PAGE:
Present stars covet the Olympic tennis gold; women have viewed the Games with greater admiration
Tennis has shared a tenuous bond with the Olympics, a relationship best captured by the question: Is a gold medal worth as much as a Grand Slam crown?
Till reasonably recently, the answer — as it related to the men’s game at least — was obvious. Stefan Edberg was the only marquee name in Seoul in 1988, when tennis was reintroduced as a medal sport.
Miroslav Mecir, who took gold to Edberg’s bronze, was a delightfully soft-handed player who made two major finals; but he had nothing on Boris Becker, Ivan Lendl, Jimmy Connors, John McEnroe and Mats Wilander, none of whom bothered to turn up.
The field in Barcelona was stronger, the six best players confirming their participation, but just three of the top ten entered the singles draw in the subsequent edition, in Atlanta in 1996.
Just where the Olympics figured in the ambitions of the top players can be known from the fact that Pete Sampras, the winner of 14 Grand Slam titles between 1990 and 2002, participated just once —in 1992, when he had yet to attain his peak. Clearly, the pinnacle of all sport wasn’t the pinnacle of tennis.
The women, however, have viewed the Olympics with greater admiration. Perhaps Steffi Graf’s 1988 triumph, which became memorable in retrospect because it was part of the Golden Grand Slam, set the tone.
But things have changed appreciably among the men. ost current players revere the Olympics. They don’t see it as a “pleasant distraction” or an “unnecessary hassle”, as one report during the 1996 Games described it; a gold medal is now coveted.
Novak Djokovic listed it along with the Grand Slams in his goals for 2012. Andy Murray, asked before his run to the final at the All England Club if he’d rather win Wimbledon or the Olympics singles, said he’d gladly take either.
For a man desperate to break through in the majors, it was a significant statement —might a gold medal offset the disappointment of not winning a Slam, like it did with Elena Dementieva?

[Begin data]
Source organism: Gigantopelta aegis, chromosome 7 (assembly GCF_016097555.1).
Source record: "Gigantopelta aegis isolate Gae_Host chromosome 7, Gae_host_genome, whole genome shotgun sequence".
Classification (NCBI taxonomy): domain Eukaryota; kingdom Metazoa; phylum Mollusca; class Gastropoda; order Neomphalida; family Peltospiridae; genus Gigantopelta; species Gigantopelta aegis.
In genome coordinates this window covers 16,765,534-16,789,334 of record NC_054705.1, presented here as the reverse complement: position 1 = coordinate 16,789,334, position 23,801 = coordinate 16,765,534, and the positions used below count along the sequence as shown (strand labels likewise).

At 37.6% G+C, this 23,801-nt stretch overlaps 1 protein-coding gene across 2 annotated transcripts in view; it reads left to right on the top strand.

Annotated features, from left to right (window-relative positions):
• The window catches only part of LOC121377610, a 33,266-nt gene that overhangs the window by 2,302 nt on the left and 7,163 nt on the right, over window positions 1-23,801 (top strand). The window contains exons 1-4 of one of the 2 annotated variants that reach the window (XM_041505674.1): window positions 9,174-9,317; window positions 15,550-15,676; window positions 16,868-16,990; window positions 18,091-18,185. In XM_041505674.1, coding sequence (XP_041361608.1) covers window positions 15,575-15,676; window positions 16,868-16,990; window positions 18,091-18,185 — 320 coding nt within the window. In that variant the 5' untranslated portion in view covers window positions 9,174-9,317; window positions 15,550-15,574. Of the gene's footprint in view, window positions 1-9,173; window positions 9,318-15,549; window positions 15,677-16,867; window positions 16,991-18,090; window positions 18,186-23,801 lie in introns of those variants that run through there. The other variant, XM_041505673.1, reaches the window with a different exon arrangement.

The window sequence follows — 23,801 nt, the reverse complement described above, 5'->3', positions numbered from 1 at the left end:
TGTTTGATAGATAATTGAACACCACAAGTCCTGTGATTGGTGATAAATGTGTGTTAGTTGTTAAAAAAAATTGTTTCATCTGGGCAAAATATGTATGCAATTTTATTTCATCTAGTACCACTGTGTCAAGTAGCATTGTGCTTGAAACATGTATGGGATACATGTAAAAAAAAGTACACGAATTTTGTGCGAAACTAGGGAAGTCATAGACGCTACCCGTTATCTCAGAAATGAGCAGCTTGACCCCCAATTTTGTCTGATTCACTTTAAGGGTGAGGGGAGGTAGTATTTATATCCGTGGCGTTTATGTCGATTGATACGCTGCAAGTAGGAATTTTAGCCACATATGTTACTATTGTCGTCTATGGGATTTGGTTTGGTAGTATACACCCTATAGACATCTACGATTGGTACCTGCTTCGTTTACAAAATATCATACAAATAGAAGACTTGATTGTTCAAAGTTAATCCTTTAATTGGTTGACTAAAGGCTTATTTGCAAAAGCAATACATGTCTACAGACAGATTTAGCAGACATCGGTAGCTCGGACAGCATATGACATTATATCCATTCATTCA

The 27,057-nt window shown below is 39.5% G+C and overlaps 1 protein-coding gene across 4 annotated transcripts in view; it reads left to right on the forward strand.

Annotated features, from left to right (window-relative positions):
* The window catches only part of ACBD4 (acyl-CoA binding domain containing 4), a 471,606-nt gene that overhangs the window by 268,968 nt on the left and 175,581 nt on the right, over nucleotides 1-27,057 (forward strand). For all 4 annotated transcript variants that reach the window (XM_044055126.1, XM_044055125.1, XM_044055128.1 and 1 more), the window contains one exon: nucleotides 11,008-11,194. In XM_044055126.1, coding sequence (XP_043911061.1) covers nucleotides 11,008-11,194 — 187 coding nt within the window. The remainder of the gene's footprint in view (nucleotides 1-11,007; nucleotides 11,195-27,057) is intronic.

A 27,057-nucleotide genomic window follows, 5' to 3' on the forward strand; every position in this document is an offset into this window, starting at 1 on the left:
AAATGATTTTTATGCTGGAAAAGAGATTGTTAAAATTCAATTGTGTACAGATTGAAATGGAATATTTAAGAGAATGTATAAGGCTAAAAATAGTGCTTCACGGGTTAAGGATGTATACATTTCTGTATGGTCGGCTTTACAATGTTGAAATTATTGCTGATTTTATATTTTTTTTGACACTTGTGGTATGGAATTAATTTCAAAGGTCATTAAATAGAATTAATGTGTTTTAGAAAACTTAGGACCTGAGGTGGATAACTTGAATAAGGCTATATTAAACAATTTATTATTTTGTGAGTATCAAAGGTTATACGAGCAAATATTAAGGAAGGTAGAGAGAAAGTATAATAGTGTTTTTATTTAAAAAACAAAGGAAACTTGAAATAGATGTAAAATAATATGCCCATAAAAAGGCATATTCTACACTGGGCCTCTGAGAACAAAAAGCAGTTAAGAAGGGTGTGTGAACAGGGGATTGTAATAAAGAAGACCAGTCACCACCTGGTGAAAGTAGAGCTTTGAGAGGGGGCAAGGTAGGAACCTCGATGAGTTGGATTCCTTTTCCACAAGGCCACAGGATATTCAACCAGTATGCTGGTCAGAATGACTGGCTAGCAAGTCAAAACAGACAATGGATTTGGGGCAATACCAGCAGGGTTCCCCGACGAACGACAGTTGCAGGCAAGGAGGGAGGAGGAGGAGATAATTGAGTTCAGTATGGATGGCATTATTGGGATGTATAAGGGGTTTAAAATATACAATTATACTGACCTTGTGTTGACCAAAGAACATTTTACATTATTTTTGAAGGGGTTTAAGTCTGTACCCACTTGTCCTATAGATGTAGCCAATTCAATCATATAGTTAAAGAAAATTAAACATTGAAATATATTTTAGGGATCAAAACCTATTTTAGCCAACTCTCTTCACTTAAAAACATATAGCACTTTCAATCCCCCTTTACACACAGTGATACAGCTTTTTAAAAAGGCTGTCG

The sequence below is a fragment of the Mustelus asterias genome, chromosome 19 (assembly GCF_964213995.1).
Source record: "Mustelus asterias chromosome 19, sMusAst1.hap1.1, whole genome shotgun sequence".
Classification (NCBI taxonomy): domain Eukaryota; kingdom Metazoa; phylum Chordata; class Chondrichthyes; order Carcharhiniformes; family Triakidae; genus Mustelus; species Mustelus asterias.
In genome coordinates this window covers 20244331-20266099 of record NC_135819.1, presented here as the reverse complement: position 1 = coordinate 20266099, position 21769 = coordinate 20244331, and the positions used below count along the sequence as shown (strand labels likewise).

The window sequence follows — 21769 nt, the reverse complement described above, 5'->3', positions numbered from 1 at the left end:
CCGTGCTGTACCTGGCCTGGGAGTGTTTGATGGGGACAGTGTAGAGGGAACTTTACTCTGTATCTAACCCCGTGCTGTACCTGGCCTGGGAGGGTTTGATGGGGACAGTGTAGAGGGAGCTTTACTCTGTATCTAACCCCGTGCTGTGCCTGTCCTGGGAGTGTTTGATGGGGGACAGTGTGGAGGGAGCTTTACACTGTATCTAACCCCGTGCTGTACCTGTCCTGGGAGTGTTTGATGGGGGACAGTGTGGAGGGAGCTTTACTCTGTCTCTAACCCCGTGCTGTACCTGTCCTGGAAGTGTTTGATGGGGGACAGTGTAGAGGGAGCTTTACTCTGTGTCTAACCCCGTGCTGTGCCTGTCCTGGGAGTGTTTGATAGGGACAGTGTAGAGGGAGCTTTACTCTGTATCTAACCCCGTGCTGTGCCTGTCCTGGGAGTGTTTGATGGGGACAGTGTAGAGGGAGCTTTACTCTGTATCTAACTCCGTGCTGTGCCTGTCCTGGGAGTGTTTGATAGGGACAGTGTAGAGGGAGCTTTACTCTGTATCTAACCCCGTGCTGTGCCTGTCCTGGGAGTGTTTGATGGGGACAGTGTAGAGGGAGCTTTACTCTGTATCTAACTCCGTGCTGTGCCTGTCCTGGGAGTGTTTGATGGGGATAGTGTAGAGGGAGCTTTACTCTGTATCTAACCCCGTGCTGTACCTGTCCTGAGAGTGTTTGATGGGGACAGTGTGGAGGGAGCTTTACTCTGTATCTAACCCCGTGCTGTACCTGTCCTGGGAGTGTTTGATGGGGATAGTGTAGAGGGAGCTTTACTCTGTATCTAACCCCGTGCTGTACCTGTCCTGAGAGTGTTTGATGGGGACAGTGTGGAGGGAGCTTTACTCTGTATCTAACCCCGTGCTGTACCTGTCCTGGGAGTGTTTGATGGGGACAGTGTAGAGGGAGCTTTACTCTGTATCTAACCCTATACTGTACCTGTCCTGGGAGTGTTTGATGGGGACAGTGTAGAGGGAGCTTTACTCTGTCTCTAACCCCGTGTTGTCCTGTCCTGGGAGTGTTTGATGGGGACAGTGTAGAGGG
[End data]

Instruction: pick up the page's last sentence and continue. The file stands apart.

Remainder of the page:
The reasons for the change in perception aren’t clear. The awarding of ranking points, which began in Sydney in 2000, might have helped, but it couldn’t have swung the matter.
For, the Olympics champion earns 750 points, fewer than if he were to win a Masters 1000 tournament (1000 points), a World Tour Finals (1500 points), or a Grand Slam (2000 points).
Perhaps the victories of Andre Agassi (1996) and Rafael Nadal (2008), both genuinely great, made the Olympics ‘legit’. A thing grows in value after all only when people decide it’s valuable.
Murray said he realised how much it meant when he saw Roger Federer and Djokovic overcome by emotions in Beijing — a doubles gold and a singles bronze, neither seemingly as precious as a singles gold, had moved these very successful men.
But perhaps it’s just that the players have changed — it’s a generation that has grown up with tennis in the Olympics. Marc Rosset’s gold in 1992 was big in Switzerland and made an impression on Federer; the same Olympics, because it was near home in Barcelona, immersed Nadal in its importance.
It’s also a generation that’s more aware of its place in tennis and tennis’ place in world sport.
Tennis players want to experience the Olympics; loners in a lonely sport, they want to feel part of something that’s bigger than them.
That it will be played at Wimbledon, the game’s spiritual home, has made it even more special. Best-of-three-set matches on grass (except for the final which is best of five) can, like Andy Roddick said, be “a crapshoot”, but the top players will fancy their chances of being in medal contention.
The stories write themselves: Federer and a unique Wimbledon-Olympics double; a teary-eyed Murray and British redemption; Djokovic, Nadal and a reassertion of the new world order; a Mecir, a Rosset, a Massu and an improbable coup.
Tennis at the Olympics: the original question mightn't still have a clear answer, but it doesn't seem to matter any more.